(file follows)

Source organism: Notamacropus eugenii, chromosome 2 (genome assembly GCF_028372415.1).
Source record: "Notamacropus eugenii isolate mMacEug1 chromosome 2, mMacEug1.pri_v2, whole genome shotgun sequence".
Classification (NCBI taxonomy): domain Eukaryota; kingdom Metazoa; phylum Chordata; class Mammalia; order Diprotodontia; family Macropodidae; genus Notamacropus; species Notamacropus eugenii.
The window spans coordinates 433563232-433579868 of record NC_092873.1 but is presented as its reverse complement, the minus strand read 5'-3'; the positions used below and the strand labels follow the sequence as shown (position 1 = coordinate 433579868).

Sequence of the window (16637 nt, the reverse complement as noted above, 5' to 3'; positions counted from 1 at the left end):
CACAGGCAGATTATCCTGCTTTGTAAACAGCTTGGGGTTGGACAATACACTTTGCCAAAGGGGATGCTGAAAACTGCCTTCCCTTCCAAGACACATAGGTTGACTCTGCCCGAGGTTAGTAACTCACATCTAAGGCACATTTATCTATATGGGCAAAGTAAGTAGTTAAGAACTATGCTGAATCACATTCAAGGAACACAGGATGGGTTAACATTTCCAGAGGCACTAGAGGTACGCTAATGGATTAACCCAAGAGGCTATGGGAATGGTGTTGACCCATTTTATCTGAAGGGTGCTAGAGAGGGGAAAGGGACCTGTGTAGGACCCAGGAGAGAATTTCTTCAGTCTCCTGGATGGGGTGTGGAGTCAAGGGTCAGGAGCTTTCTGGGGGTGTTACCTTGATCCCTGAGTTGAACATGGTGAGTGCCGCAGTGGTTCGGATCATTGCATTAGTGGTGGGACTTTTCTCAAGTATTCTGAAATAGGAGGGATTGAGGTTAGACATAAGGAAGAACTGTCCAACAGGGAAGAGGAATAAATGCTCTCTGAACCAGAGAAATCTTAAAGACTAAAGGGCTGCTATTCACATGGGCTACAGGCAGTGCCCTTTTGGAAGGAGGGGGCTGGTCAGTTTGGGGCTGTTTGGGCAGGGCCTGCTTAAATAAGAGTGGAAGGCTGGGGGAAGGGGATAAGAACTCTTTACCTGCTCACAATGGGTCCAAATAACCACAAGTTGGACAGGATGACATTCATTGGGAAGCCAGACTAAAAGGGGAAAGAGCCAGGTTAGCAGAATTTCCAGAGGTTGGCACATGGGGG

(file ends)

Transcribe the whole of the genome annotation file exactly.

Source organism: Notamacropus eugenii, chromosome 2 (genome assembly GCF_028372415.1).
Source record: "Notamacropus eugenii isolate mMacEug1 chromosome 2, mMacEug1.pri_v2, whole genome shotgun sequence".
Classification (NCBI taxonomy): domain Eukaryota; kingdom Metazoa; phylum Chordata; class Mammalia; order Diprotodontia; family Macropodidae; genus Notamacropus; species Notamacropus eugenii.
The window spans coordinates 433563232-433579868 of record NC_092873.1 but is presented as its reverse complement, the minus strand read 5'-3'; the positions used below and the strand labels follow the sequence as shown (position 1 = coordinate 433579868).

Sequence of the window (16637 nt, the reverse complement as noted above, 5' to 3'; positions counted from 1 at the left end):
CACAGGCAGATTATCCTGCTTTGTAAACAGCTTGGGGTTGGACAATACACTTTGCCAAAGGGGATGCTGAAAACTGCCTTCCCTTCCAAGACACATAGGTTGACTCTGCCCGAGGTTAGTAACTCACATCTAAGGCACATTTATCTATATGGGCAAAGTAAGTAGTTAAGAACTATGCTGAATCACATTCAAGGAACACAGGATGGGTTAACATTTCCAGAGGCACTAGAGGTACGCTAATGGATTAACCCAAGAGGCTATGGGAATGGTGTTGACCCATTTTATCTGAAGGGTGCTAGAGAGGGGAAAGGGACCTGTGTAGGACCCAGGAGAGAATTTCTTCAGTCTCCTGGATGGGGTGTGGAGTCAAGGGTCAGGAGCTTTCTGGGGGTGTTACCTTGATCCCTGAGTTGAACATGGTGAGTGCCGCAGTGGTTCGGATCATTGCATTAGTGGTGGGACTTTTCTCAAGTATTCTGAAATAGGAGGGATTGAGGTTAGACATAAGGAAGAACTGTCCAACAGGGAAGAGGAATAAATGCTCTCTGAACCAGAGAAATCTTAAAGACTAAAGGGCTGCTATTCACATGGGCTACAGGCAGTGCCCTTTTGGAAGGAGGGGGCTGGTCAGTTTGGGGCTGTTTGGGCAGGGCCTGCTTAAATAAGAGTGGAAGGCTGGGGGAAGGGGATAAGAACTCTTTACCTGCTCACAATGGGTCCAAATAACCACAAGTTGGACAGGATGACATTCATTGGGAAGCCAGACTAAAAGGGGAAAGAGCCAGGTTAGCAGAATTTCCAGAGGTTGGCACATGGGGG